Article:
'She-Ra And The Princess Of Power' Is The Reboot We Are Here For
Most shows for kids, especially ones with animation geared towards younger kids, are utterly unwatchable for adults. And it’s understandable — adults aren’t the target audience. And unfortunately some of our favorite old school cartoons from our childhoods have suffered at the hands of horrific reboots recently, like The Garfield Show and that weird Looney Tunes show.
But if you’re looking for an awesome animated reboot, look no further than She-Ra and the Princesses of Power. The Netflix reboot of the popular ’80s cartoon combines the nostalgia of the original with the sensibilities of today.
Anyone who remembers the original cartoon will have no problem following the new world of Adora/She-Ra. The show’s overall plot is exactly the same. And many of the characters are the same, including most of the Princesses of Power. Glimmer, Bow, and Adora’s talking horse reappear, as do all of the bad guys, including Catra and Hordak. One of the biggest differences (and the most controversial) is the change in She-Ra’s appearance.
The animation in She-Ra and the Princesses of Power is a lot more like anime and less like an ’80s cartoon. But that isn’t what people (mainly men, unsurprisingly) took issue with. She-Ra for this new generation isn’t a voluptuous sex symbol. She’s built more like a young woman who is also a warrior. It’s clear that Adora and her peers are teens, and their bodies reflect that. She-Ra’s outfit is pretty much the exact same, it’s just that no one can actually fight in a bustier, so she’s wearing more of an age-appropriate ensemble.
Another amazing thing She-Ra and the Princesses of Power does so well is foster inclusivity. Not only are there racially diverse characters, but the characters have different body types, which does wonders for body positivity at the age where girls need it, and are also gender and sexually fluid. In fact, there are two princesses in a relationship in season one, and Bow, one of the main characters, has two dads. Season four introduces a new character, Double Trouble, who is non-binary and uses they/them singular pronouns. Double Trouble is voiced by non-binary performer, Jacob Tobia.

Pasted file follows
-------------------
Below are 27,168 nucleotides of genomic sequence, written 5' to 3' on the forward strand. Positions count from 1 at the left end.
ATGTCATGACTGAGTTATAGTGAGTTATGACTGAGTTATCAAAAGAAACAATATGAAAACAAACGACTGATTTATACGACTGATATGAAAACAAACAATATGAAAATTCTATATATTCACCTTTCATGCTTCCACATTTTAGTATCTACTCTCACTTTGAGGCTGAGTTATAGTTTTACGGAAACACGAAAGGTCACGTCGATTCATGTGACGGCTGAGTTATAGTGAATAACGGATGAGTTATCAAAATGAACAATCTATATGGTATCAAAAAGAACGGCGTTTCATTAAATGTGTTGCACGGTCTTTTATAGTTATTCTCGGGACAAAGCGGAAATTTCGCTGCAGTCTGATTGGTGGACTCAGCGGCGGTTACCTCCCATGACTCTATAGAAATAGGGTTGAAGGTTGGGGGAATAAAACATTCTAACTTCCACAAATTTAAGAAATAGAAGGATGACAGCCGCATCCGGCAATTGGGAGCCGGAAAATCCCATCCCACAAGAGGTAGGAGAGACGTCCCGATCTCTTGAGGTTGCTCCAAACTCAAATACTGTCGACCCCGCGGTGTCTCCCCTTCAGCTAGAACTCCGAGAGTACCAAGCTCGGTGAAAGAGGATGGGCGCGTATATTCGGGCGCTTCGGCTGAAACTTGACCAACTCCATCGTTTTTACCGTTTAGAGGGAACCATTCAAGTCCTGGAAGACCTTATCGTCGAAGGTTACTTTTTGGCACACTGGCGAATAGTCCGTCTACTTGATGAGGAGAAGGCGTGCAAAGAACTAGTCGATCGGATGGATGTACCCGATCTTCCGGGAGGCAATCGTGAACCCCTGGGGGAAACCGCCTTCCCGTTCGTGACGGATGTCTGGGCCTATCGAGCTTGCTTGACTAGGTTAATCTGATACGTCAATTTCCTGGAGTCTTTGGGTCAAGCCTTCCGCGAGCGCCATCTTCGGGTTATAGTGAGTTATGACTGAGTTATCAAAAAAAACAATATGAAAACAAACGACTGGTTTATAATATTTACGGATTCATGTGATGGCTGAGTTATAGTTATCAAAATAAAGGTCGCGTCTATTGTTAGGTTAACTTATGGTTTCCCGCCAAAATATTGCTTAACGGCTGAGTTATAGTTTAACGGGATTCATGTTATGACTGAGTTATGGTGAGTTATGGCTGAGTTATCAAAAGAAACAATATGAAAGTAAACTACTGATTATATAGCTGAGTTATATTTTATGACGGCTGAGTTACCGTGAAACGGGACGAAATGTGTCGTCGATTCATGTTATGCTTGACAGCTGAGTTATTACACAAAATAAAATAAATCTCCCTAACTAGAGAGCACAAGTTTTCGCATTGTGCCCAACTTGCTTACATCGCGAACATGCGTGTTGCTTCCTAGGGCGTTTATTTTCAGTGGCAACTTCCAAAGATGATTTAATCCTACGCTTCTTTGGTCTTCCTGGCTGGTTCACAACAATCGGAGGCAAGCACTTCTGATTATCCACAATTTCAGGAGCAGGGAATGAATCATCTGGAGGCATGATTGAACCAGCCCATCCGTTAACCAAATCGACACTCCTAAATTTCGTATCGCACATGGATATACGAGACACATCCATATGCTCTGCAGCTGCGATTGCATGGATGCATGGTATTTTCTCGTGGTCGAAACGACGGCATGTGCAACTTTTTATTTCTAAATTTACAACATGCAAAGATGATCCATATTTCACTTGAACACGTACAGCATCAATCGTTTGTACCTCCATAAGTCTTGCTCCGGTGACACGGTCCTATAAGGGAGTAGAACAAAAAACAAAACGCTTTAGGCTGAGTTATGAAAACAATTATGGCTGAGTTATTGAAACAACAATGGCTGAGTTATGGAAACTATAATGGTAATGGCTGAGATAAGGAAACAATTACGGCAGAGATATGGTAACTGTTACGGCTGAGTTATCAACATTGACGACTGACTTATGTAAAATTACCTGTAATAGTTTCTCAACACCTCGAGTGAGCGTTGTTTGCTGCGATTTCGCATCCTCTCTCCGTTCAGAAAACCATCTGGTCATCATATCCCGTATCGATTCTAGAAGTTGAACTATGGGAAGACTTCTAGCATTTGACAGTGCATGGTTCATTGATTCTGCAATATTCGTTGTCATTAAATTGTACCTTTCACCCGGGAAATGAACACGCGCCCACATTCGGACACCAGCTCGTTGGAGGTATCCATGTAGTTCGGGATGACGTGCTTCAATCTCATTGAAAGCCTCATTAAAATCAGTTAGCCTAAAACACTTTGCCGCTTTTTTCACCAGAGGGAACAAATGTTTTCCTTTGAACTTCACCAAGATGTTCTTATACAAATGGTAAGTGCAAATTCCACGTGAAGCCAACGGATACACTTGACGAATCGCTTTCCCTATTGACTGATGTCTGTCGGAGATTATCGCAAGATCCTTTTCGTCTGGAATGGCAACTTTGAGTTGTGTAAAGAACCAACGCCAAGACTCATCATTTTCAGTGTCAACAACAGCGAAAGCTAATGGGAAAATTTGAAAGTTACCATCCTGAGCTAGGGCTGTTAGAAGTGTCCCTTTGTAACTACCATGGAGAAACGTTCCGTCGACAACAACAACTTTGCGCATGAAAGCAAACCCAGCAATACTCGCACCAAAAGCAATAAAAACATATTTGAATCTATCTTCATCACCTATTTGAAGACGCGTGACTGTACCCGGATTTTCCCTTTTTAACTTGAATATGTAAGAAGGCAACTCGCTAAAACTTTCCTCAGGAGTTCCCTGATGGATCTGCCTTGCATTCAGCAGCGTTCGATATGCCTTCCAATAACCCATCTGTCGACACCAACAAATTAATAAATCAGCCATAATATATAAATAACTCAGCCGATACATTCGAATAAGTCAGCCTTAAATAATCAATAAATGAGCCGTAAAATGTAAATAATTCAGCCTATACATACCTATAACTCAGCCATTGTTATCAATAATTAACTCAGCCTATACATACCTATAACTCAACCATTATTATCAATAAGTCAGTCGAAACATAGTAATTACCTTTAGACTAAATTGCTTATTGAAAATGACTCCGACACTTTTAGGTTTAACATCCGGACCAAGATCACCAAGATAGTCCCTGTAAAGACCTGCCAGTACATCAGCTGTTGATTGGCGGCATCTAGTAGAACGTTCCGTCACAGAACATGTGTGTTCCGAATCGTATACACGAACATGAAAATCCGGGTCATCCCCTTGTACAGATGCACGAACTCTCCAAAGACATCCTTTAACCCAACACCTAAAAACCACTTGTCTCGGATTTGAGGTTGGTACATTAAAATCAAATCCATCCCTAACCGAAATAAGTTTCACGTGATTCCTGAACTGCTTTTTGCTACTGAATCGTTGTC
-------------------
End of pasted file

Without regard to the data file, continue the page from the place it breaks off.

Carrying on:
Representation is what She-Ra and the Princesses of Power does best. Aside from the diversity, they really nail female representation. There is only one male main character on the show, Bow. Female relationships are skillfully portrayed, especially the friendship between Adora and Glimmer. But also the frenemy relationship between Adora and Catra, who grew up together as rivals and best friends. Once Adora leaves to join the Resistance, Catra can finally move into a position where she shines. But the undercurrents of abandonment in their interactions will hit you right in the heart. Perhaps because the show has an all female writer’s room.
Sure, this is a show for children, but adults will find themselves enjoying it too. As an ’80s baby, I began watching the show out of curiosity. A few episodes in, I was hooked. Soon my six-year-old son was sitting next to me, just as invested as I was. She-Ra is a show we can both enjoy watching, and spending that time together has been great.
It doesn’t hurt that the show has one of the coolest freaking theme songs either. Theme songs are definitely one of those ways to incorporate the nostalgia of the ’80s into the new She-Ra and the Princesses of Power. This theme song sounds modern, but will remind you of ’80s songs like Pat Benatar’s “Invincible,” or “The Warrior” by Scandal.
Unlike many other reboots made strictly for the sake of cashing in on nostalgia, She-Ra and the Princesses of Power builds on the strength of the original. The character of Adora/She-Ra is still the main focus, but the show makes clear that no resistance can rest on the shoulders of one person.
So if you’re looking for something that explores the complexities of female relationships, the importance of figuring out who you are and the power of resistance, this is your show. And the best thing? You can watch it with your kids too.
All four seasons of She-Ra and the Princesses of Power are available to stream on Netflix.
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